There's a Cure for Frivolous Drug Lawsuits
Henry Miller, M.S., M.D., Los Angeles Times, 8-16-04
Pharmaceuticals are amongst the most heavily regulated and closely scrutinized products in the world. And yet, private lawsuits against the industry still hamper valuable research efforts and slow the pace of medical innovation. Creating a "regulatory compliance defense" for pharmaceuticals and similar products would help spur innovation in this critical industry.
Time for a Drug Test Registry
Marcia Angell, Washington Post, 8-13-04
It's hard to decide exactly where to disagree with Marcia Angell. On the one hand, she has a point: a national drug registry would help to disseminate useful clinical information and serve as a valuable research tool for physicians in their quest to give their patients the best medications possible.
On the other hand, she completely glosses over the fact that the clinical trial model she pillories relentlessly is not the brainchild of the pharmaceutical industry it's been mandated by the FDA for decades. Her criticisms of large placebo-controlled clinical studies echo many of the same complaints from industry.
Everyone recognizes that these trials are a poor standard for vetting new medicines. Patients in these trials are too homogenous, the trials themselves are ridiculously expensive, and they don't mirror what physicians do in actual clinical practice. Overall, they dont really tell us much about how drugs interact with patient health in the real world.
Pharmaceutical companies and the FDA are laboring intensely to come up with a better model for drug development: one that is faster, cheaper, and more accurate. But until we get there, blaming for the industry for clinical trial design is a bit like shooting the messenger because you dont like what he told you.
Until we reach the point where we can perfectly predict in advance how a drug compound will interact with every individual's genotype that is to say, never drug development is going to be two parts science and one part luck. If Angell thinks that she has discovered an infallible, low-cost process for creating safe innovative drugs she ought to let us know or better yet, patent it first, because then we can all benefit from her discovery.
Editorial: Africa's Health-Care Brain Drain
The New York Times, 8-13-04
Africa's health care system is in disarray, with its infrastructure degraded and its physicians and nurses demoralized from the myriad health crises affecting African nations. Not surprisingly, doctors and nurses are fleeing Africa for the developed world, where they can earn a decent living and offer a better future to their families.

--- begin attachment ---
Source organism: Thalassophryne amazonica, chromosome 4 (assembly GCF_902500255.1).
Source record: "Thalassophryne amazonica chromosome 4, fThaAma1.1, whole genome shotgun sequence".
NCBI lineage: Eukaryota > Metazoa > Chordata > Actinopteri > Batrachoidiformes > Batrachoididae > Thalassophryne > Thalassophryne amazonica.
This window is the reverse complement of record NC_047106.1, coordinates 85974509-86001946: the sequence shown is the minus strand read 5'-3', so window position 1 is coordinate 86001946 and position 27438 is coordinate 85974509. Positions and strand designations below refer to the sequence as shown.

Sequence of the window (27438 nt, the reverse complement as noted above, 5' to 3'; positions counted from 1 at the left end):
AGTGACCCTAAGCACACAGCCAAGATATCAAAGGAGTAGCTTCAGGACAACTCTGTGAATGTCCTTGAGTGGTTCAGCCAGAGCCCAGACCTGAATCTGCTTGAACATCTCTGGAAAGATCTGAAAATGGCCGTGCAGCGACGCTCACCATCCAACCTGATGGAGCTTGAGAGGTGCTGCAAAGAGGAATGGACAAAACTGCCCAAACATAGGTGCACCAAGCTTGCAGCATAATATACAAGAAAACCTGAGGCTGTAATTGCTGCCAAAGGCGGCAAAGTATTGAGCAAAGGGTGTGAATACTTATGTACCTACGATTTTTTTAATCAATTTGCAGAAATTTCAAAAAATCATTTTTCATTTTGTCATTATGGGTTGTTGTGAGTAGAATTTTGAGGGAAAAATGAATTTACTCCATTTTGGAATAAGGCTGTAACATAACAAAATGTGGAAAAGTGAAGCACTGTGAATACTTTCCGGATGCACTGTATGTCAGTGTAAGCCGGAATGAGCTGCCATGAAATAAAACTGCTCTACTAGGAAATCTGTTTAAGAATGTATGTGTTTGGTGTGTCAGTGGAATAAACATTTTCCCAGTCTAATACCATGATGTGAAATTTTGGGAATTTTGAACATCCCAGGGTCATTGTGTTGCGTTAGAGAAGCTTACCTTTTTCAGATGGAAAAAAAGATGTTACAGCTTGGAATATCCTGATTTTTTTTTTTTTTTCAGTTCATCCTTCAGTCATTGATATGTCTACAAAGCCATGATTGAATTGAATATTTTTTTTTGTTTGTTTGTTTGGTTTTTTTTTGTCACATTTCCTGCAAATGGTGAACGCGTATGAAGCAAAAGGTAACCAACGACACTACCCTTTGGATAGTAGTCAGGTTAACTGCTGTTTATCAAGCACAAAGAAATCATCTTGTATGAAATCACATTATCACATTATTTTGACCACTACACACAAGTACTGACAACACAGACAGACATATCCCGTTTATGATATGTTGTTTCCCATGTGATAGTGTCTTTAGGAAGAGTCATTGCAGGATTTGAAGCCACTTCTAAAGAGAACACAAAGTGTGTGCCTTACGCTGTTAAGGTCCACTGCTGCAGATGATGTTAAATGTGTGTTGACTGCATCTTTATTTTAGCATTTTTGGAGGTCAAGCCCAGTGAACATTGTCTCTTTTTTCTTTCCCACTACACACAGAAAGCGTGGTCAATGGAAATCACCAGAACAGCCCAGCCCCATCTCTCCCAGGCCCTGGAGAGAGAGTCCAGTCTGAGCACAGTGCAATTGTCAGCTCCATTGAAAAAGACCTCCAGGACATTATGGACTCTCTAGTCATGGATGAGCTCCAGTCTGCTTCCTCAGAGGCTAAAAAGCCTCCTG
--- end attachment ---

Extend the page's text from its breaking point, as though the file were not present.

The New York Times thinks that the solution is for developed nations, which benefit from this exodus, to "reimburse African health and educational systems for the cost of poaching their professionals." This is a noble idea that doesn't seem to take much account of context. African health care is in disarray because too many African governments are corrupt, lack transparency and accountability, and have lavished wealth on their vastly over-inflated military forces all to keep themselves and their allies ensconced in power. As a result, too many African nations lack the fundamental social, legal, and regulatory infrastructure need underpin free markets and create wealth. Until African nations have the institutions that underpin economic success these problems will continue to thwart the best intentions of the New York Times editors.
From the analyst's couch: Statin switch to OTC
Martyn Link, Nature, 8-1-04
With national health care systems laboring under burgeoning health care costs and drugs showing clinical value for ever larger numbers of patients, governments are under increasing pressure to make some prescription-only medications available over the counter. This strategy may have the dual benefit of cutting government expenses and increasing public health; England's experiment making Zocor available OTC is merely the cutting edge in a growing transition to consumer driven health care.
Fluoxetine, Cognitive-Behavioral Therapy, and Their Combination for Adolescents With Depression
The Journal of the American Medical Association
This study compared the relative effectiveness of fluoxetine (Prozac), cognitive-behavioral therapy, and placebo in adolescent patients with a diagnosis of major depressive disorder. The trial found that combination therapy (Prozac plus CBT) had the best response rate (71%) compared to Prozac alone (60%), CBT alone (43%) and placebo (35%). One interesting note given the recent hue and cry over a potential link between suicidal tendencies among adolescents and anti-depressant use: "Clinically significant suicidal thinking, which was present in 29% of the sample at baseline, improved significantly in all 4 treatment groups."
Assessment of Beneficiary Savings in the Medicare Drug Discount Card Program
The Lewin Group
This study, conducted by the health care consulting firm The Lewin Group for the Healthcare Leadership Council, compared average savings for Medicare beneficiaries who shopped at retail pharmacies with the Medicare drug discount card to the retail prices they would have faced without the card. The study found that, nationally, the best discount cards offered about a 20% discount ($10 per prescription) to beneficiaries, with more than half of the cards offering savings of 17%.
This would mean that, for the life of the discount card program (until 2006, about 18 months) the best cards would offer savings of approximately $850 over retail prices. Per capita savings for low-income beneficiaries using the discount card (including the available $600 subsidy) would be over $1,500.